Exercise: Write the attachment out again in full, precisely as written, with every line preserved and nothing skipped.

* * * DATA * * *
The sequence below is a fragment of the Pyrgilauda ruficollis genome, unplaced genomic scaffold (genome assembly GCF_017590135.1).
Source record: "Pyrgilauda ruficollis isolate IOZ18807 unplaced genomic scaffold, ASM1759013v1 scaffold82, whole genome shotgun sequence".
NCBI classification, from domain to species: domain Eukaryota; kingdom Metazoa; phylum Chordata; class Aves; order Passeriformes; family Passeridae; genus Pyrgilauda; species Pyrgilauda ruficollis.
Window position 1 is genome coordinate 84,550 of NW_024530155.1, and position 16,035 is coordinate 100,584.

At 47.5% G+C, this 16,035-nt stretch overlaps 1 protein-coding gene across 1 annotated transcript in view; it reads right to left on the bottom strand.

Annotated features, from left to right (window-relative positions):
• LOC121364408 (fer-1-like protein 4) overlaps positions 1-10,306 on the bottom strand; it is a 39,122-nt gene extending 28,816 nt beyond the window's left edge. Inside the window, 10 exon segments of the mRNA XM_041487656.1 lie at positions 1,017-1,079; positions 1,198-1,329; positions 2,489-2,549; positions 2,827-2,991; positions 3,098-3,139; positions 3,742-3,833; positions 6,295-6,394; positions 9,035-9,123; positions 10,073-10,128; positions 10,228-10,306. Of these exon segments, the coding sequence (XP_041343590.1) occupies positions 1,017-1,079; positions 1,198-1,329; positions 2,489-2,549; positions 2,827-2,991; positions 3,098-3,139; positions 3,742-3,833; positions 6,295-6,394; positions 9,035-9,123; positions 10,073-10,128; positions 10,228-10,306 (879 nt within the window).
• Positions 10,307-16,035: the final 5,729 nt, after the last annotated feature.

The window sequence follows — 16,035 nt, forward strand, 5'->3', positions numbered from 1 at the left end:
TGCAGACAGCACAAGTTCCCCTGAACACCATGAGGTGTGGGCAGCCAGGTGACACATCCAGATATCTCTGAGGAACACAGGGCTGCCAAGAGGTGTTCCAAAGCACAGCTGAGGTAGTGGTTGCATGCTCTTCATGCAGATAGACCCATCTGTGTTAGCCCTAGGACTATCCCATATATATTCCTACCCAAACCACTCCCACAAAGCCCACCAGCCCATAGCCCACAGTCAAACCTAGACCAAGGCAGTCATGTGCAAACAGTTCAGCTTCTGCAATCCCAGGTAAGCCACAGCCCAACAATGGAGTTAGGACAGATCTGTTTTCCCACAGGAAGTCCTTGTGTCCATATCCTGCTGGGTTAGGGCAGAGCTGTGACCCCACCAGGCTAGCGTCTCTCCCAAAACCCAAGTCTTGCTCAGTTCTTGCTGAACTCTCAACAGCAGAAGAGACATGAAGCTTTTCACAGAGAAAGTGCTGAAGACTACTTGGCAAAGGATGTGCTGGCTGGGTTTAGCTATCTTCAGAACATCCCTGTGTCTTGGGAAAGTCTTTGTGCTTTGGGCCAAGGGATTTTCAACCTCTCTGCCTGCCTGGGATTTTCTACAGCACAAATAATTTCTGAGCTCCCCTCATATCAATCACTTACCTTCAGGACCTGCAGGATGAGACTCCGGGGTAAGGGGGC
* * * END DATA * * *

The sequence below is a fragment of the Pyrgilauda ruficollis genome, unplaced genomic scaffold (genome assembly GCF_017590135.1).
Source record: "Pyrgilauda ruficollis isolate IOZ18807 unplaced genomic scaffold, ASM1759013v1 scaffold82, whole genome shotgun sequence".
NCBI classification, from domain to species: domain Eukaryota; kingdom Metazoa; phylum Chordata; class Aves; order Passeriformes; family Passeridae; genus Pyrgilauda; species Pyrgilauda ruficollis.
Window position 1 is genome coordinate 84,550 of NW_024530155.1, and position 16,035 is coordinate 100,584.

At 47.5% G+C, this 16,035-nt stretch overlaps 1 protein-coding gene across 1 annotated transcript in view; it reads right to left on the bottom strand.

Annotated features, from left to right (window-relative positions):
• LOC121364408 (fer-1-like protein 4) overlaps positions 1-10,306 on the bottom strand; it is a 39,122-nt gene extending 28,816 nt beyond the window's left edge. Inside the window, 10 exon segments of the mRNA XM_041487656.1 lie at positions 1,017-1,079; positions 1,198-1,329; positions 2,489-2,549; positions 2,827-2,991; positions 3,098-3,139; positions 3,742-3,833; positions 6,295-6,394; positions 9,035-9,123; positions 10,073-10,128; positions 10,228-10,306. Of these exon segments, the coding sequence (XP_041343590.1) occupies positions 1,017-1,079; positions 1,198-1,329; positions 2,489-2,549; positions 2,827-2,991; positions 3,098-3,139; positions 3,742-3,833; positions 6,295-6,394; positions 9,035-9,123; positions 10,073-10,128; positions 10,228-10,306 (879 nt within the window).
• Positions 10,307-16,035: the final 5,729 nt, after the last annotated feature.

The window sequence follows — 16,035 nt, forward strand, 5'->3', positions numbered from 1 at the left end:
TGCAGACAGCACAAGTTCCCCTGAACACCATGAGGTGTGGGCAGCCAGGTGACACATCCAGATATCTCTGAGGAACACAGGGCTGCCAAGAGGTGTTCCAAAGCACAGCTGAGGTAGTGGTTGCATGCTCTTCATGCAGATAGACCCATCTGTGTTAGCCCTAGGACTATCCCATATATATTCCTACCCAAACCACTCCCACAAAGCCCACCAGCCCATAGCCCACAGTCAAACCTAGACCAAGGCAGTCATGTGCAAACAGTTCAGCTTCTGCAATCCCAGGTAAGCCACAGCCCAACAATGGAGTTAGGACAGATCTGTTTTCCCACAGGAAGTCCTTGTGTCCATATCCTGCTGGGTTAGGGCAGAGCTGTGACCCCACCAGGCTAGCGTCTCTCCCAAAACCCAAGTCTTGCTCAGTTCTTGCTGAACTCTCAACAGCAGAAGAGACATGAAGCTTTTCACAGAGAAAGTGCTGAAGACTACTTGGCAAAGGATGTGCTGGCTGGGTTTAGCTATCTTCAGAACATCCCTGTGTCTTGGGAAAGTCTTTGTGCTTTGGGCCAAGGGATTTTCAACCTCTCTGCCTGCCTGGGATTTTCTACAGCACAAATAATTTCTGAGCTCCCCTCATATCAATCACTTACCTTCAGGACCTGCAGGATGAGACTCCGGGGTAAGGGGGC